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Sabres notebook: 1,000 students see the science in practice

The Sabres’ arena was rocking Monday. The trick is to keep the atmosphere festive Tuesday.

The Sabres welcomed 1,000 screaming students to practice in First Niagara Center, and they made the building jump with chants and cheers. It was louder than many games, the next of which comes Tuesday when the Florida Panthers visit.

The best way to keep the arena loud will be to win. Buffalo is just 1-6-2 in its last nine home games.

“We’ve played some good games, some tight games, but things haven’t gone our way,” left wing Evander Kane said. “We need to make this a tough place to play for the visiting team.”

Bringing back the students would be a good start. They had fun watching, which allowed the players to enjoy themselves.

“It’s fun for us to have some spectators here,” defenseman Mike Weber said. “As a kid I would have loved the opportunity to come to an NHL practice like that and watch. It was probably a pretty cool thing.”

The students are part of the “Future Goals” program started by the NHL and its players’ association. The children learn science, technology, engineering and math through hockey-related questions. For example, Sabres broadcaster Brian Duff asked the students how many miles the players skate during an 82-game season if they average 5 miles per game.

“I heard some of the math questions and I was skating around trying to figure them out,” Weber said.

At the end of practice, Weber, center Ryan O’Reilly and defenseman Carlo Colaiacovo shed their skates, slipped on sneakers and went into the crowd to high-five the kids. While they went willingly, the trip wasn’t entirely altruistic. Coach Dan Bylsma set rules for the session-ending shootout contest.

“The last three guys to score had to go up and shake some hands,” Weber said.


Forward Marcus Foligno, who missed Saturday’s 2-1 overtime loss in Boston because of a lower-body injury, practiced fully and expects to play against the Panthers. He suffered a deep bruise when he missed a check Thursday against the Bruins.

“It was good to get a full practice in with the guys,” Foligno said. “It was tough to even skate a couple days ago.”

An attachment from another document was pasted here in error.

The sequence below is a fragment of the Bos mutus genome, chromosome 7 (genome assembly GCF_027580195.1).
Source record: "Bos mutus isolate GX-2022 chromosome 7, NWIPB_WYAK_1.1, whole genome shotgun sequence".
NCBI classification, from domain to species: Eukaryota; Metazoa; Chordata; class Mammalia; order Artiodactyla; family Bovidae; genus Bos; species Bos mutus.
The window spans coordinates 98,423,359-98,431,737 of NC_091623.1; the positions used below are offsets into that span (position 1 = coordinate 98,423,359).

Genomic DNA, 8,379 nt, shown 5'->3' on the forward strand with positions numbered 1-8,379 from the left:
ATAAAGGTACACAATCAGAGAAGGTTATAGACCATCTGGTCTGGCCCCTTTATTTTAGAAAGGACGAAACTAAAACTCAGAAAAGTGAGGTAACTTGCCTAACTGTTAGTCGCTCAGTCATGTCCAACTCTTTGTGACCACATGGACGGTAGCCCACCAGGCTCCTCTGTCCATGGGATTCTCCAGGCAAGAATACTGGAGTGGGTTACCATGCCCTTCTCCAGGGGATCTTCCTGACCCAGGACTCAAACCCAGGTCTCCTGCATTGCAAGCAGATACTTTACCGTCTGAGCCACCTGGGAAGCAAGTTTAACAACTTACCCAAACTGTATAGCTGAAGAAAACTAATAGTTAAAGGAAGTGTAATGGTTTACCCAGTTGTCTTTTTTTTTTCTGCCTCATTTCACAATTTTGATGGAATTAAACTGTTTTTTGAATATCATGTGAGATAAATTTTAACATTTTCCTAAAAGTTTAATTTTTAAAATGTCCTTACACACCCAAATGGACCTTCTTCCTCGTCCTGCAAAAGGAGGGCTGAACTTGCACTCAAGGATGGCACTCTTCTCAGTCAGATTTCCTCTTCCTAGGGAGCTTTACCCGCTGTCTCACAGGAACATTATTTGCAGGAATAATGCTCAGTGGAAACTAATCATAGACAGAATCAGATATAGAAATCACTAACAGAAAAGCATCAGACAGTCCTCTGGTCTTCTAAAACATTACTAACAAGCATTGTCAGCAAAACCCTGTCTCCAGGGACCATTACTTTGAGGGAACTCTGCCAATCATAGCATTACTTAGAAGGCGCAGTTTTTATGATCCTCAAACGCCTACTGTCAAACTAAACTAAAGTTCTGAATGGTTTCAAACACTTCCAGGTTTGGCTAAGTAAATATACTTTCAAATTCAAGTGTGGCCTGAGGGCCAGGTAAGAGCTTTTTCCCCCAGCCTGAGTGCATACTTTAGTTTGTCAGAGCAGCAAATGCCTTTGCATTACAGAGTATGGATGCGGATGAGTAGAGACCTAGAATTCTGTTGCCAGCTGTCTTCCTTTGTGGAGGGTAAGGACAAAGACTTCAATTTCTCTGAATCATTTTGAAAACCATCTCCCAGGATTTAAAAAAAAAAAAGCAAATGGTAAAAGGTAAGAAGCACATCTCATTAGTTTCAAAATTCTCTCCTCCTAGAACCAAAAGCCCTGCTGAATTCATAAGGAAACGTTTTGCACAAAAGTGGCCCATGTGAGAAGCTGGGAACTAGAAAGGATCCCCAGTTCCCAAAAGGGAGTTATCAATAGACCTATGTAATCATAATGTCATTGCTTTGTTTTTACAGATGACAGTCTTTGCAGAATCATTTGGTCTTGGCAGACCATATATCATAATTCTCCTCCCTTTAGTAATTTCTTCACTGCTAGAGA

Forward Zemgus Girgensons missed practice with a lower-body injury.

“I’m hoping this was nothing more than a maintenance day for Zemgus,” Bylsma said.

Concussed forward Tyler Ennis remains out.

“Still not able to get on the ice other than to be on the ice by himself,” Bylsma said. “His timeline is no better than week-to-week. He has progressed over the last 10 days but still needs to go a little bit further before he can be cleared to go onto the next level.”


Kane has scored in four of the last nine games, bringing his season goal total to 12. One of the goals (against Colorado) came from the slot. Bylsma would like to see Kane there more often.

“Love to see him get into the area where he scored in Colorado, take advantage of his shot inside a little bit more versus just coming down the wing,” the coach said. “He’s taken it inside with the puck when he’s had it. It’s more getting there without the puck, getting in those open spots and utilizing his shot on the outside.”

Kane said the team could do a better job of getting in front.

“We’re getting lots of pucks to the net, but when you don’t have anybody there it’s tough to get the second and third opportunities,” he said. “In today’s NHL, that’s how you score a lot of your goals. For us, it’s about working hard to get to the net without the puck.”


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